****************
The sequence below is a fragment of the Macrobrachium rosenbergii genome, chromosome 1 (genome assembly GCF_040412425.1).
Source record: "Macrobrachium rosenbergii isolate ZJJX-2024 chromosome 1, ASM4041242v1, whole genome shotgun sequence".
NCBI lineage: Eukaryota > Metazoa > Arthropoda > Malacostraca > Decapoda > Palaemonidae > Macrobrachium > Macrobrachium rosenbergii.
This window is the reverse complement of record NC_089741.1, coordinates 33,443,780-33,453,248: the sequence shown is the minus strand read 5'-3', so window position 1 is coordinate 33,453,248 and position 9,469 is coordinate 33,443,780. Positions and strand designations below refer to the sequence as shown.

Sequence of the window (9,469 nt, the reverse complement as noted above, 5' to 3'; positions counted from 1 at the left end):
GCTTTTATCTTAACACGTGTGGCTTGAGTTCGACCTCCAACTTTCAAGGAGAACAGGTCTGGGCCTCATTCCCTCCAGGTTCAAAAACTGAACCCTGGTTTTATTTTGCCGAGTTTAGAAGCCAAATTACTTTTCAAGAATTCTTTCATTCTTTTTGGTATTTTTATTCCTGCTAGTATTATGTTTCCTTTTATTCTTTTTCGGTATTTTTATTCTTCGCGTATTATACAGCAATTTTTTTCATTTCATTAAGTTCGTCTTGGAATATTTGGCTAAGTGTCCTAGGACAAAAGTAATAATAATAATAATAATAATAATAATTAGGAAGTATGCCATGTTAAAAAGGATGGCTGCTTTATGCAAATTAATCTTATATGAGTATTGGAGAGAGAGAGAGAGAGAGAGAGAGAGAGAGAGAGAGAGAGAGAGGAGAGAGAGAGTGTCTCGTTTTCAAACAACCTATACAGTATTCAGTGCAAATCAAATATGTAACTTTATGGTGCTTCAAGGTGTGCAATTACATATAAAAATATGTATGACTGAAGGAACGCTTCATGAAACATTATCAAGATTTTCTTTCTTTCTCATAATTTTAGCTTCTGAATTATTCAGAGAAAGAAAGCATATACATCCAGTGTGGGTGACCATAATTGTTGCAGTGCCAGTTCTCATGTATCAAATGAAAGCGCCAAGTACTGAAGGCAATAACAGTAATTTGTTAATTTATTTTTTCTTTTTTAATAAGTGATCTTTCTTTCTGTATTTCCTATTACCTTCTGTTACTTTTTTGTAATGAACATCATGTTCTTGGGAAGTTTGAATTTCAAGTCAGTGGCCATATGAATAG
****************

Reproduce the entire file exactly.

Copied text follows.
The sequence below is a fragment of the Macrobrachium rosenbergii genome, chromosome 1 (genome assembly GCF_040412425.1).
Source record: "Macrobrachium rosenbergii isolate ZJJX-2024 chromosome 1, ASM4041242v1, whole genome shotgun sequence".
NCBI lineage: Eukaryota > Metazoa > Arthropoda > Malacostraca > Decapoda > Palaemonidae > Macrobrachium > Macrobrachium rosenbergii.
This window is the reverse complement of record NC_089741.1, coordinates 33,443,780-33,453,248: the sequence shown is the minus strand read 5'-3', so window position 1 is coordinate 33,453,248 and position 9,469 is coordinate 33,443,780. Positions and strand designations below refer to the sequence as shown.

Sequence of the window (9,469 nt, the reverse complement as noted above, 5' to 3'; positions counted from 1 at the left end):
GCTTTTATCTTAACACGTGTGGCTTGAGTTCGACCTCCAACTTTCAAGGAGAACAGGTCTGGGCCTCATTCCCTCCAGGTTCAAAAACTGAACCCTGGTTTTATTTTGCCGAGTTTAGAAGCCAAATTACTTTTCAAGAATTCTTTCATTCTTTTTGGTATTTTTATTCCTGCTAGTATTATGTTTCCTTTTATTCTTTTTCGGTATTTTTATTCTTCGCGTATTATACAGCAATTTTTTTCATTTCATTAAGTTCGTCTTGGAATATTTGGCTAAGTGTCCTAGGACAAAAGTAATAATAATAATAATAATAATAATAATTAGGAAGTATGCCATGTTAAAAAGGATGGCTGCTTTATGCAAATTAATCTTATATGAGTATTGGAGAGAGAGAGAGAGAGAGAGAGAGAGAGAGAGAGAGAGAGAGAGGAGAGAGAGAGTGTCTCGTTTTCAAACAACCTATACAGTATTCAGTGCAAATCAAATATGTAACTTTATGGTGCTTCAAGGTGTGCAATTACATATAAAAATATGTATGACTGAAGGAACGCTTCATGAAACATTATCAAGATTTTCTTTCTTTCTCATAATTTTAGCTTCTGAATTATTCAGAGAAAGAAAGCATATACATCCAGTGTGGGTGACCATAATTGTTGCAGTGCCAGTTCTCATGTATCAAATGAAAGCGCCAAGTACTGAAGGCAATAACAGTAATTTGTTAATTTATTTTTTCTTTTTTAATAAGTGATCTTTCTTTCTGTATTTCCTATTACCTTCTGTTACTTTTTTGTAATGAACATCATGTTCTTGGGAAGTTTGAATTTCAAGTCAGTGGCCATATGAATAG